Tags: Emerging Threats | Iraq | Iraq in Crisis | ISIS/Islamic State | Middle East | Syria | War on Terrorism

Campaign to Destroy ISIS Could Take Years

Image: Campaign to Destroy ISIS Could Take Years
Islamic State fighters in Syria's northern Raqqa province. (Stringer/Reuters/Landov)

By    |   Monday, 08 Sep 2014 08:02 AM

The Obama administration is gearing up for a campaign against the Islamic State (ISIS) that is expected to take up to three years to complete, The New York Times reported.

According to senior officials, the operation will be conducted in three phases, continuing past the end of President Barack Obama's term in office, but as the president has previously stressed, there are no plans to use ground troops.

"What I want people to understand is that over the course of months, we are going to be able to not just blunt the momentum" of the Islamic State. "We are going to systematically degrade their capabilities; we're going to shrink the territory that they control; and, ultimately, we're going to defeat them," Obama said in an interview aired Sunday on NBC's "Meet the Press."

The first phase of the mission, currently underway, has consisted of airstrikes to halt the advance of the extremist group and protect religious minorities as well as American diplomatic, intelligence, and military personnel.

Phase two will be intended to train, advise, and equip the Iraqi military, Kurdish fighters, and possibly members of Sunni tribes, and is expected to begin after Iraq forms a more inclusive government, which is scheduled for this week.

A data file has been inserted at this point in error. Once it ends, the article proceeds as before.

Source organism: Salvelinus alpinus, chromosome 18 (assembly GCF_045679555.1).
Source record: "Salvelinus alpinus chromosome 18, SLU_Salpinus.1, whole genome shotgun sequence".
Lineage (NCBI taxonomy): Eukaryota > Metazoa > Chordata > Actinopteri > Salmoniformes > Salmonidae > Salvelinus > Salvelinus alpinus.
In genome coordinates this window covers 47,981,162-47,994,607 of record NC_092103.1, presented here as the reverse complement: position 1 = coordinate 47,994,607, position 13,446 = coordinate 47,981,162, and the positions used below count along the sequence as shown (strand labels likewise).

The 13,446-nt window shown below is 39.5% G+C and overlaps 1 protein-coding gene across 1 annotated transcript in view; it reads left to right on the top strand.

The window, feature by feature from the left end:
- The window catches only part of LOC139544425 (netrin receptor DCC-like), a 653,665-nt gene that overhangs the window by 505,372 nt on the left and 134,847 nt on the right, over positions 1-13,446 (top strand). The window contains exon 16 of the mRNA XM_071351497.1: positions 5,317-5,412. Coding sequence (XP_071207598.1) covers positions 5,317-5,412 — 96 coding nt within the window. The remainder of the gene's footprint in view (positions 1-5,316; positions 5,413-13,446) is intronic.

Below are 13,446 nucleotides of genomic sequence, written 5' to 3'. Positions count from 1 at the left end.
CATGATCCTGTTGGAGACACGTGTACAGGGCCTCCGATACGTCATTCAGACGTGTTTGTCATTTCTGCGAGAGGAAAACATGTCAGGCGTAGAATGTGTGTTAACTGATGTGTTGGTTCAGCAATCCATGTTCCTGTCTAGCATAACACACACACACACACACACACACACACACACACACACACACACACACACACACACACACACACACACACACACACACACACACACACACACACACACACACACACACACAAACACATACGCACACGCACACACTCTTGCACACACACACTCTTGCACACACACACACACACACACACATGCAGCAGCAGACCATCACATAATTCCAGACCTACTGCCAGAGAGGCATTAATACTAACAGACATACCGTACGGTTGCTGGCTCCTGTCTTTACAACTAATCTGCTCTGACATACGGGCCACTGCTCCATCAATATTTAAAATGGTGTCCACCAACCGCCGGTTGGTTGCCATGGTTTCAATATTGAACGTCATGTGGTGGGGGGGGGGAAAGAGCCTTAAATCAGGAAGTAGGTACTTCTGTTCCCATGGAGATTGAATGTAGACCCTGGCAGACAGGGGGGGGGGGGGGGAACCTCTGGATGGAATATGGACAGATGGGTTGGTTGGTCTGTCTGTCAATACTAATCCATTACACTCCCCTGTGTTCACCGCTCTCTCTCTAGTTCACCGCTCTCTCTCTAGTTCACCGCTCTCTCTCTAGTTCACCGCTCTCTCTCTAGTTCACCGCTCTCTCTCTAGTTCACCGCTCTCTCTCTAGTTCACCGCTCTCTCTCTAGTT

The last part of the offensive would destroy the group's military capabilities inside Syria, with a campaign lasting at least 36 months. This part of the operation is expected to be the most politically controversial, according to the Times.

Meanwhile, the administration is working to solidify an international coalition to join the effort. Officials say that the countries committed to varying levels of help include Britain, Australia, Denmark, France, Germany, Jordan, Saudi Arabia, and the United Arab Emirates.

Defense Secretary Chuck Hagel is also working to secure the support of Turkey, whose location is seen as strategically crucial to stopping foreign fighters from joining ISIS and allowing the American military to launch operations from bases in the country.

Differences, however, are expected to emerge on the issue of airstrikes in Syria.

"Everybody is on board Iraq," one administration official told the Times. "But when it comes to Syria, there's more concern" about where airstrikes could lead.

At the same time, the official said the administration expects countries to ultimately agree to the plan because "there's really no other alternative."


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The Obama administration is gearing up for a campaign against the Islamic State (ISIS) that is expected to take up to three years to complete, The New York Times reported.
ISIS, Iraq, Syria, Obama, Islamic State, destroy, campaign
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2014-02-08
Monday, 08 Sep 2014 08:02 AM
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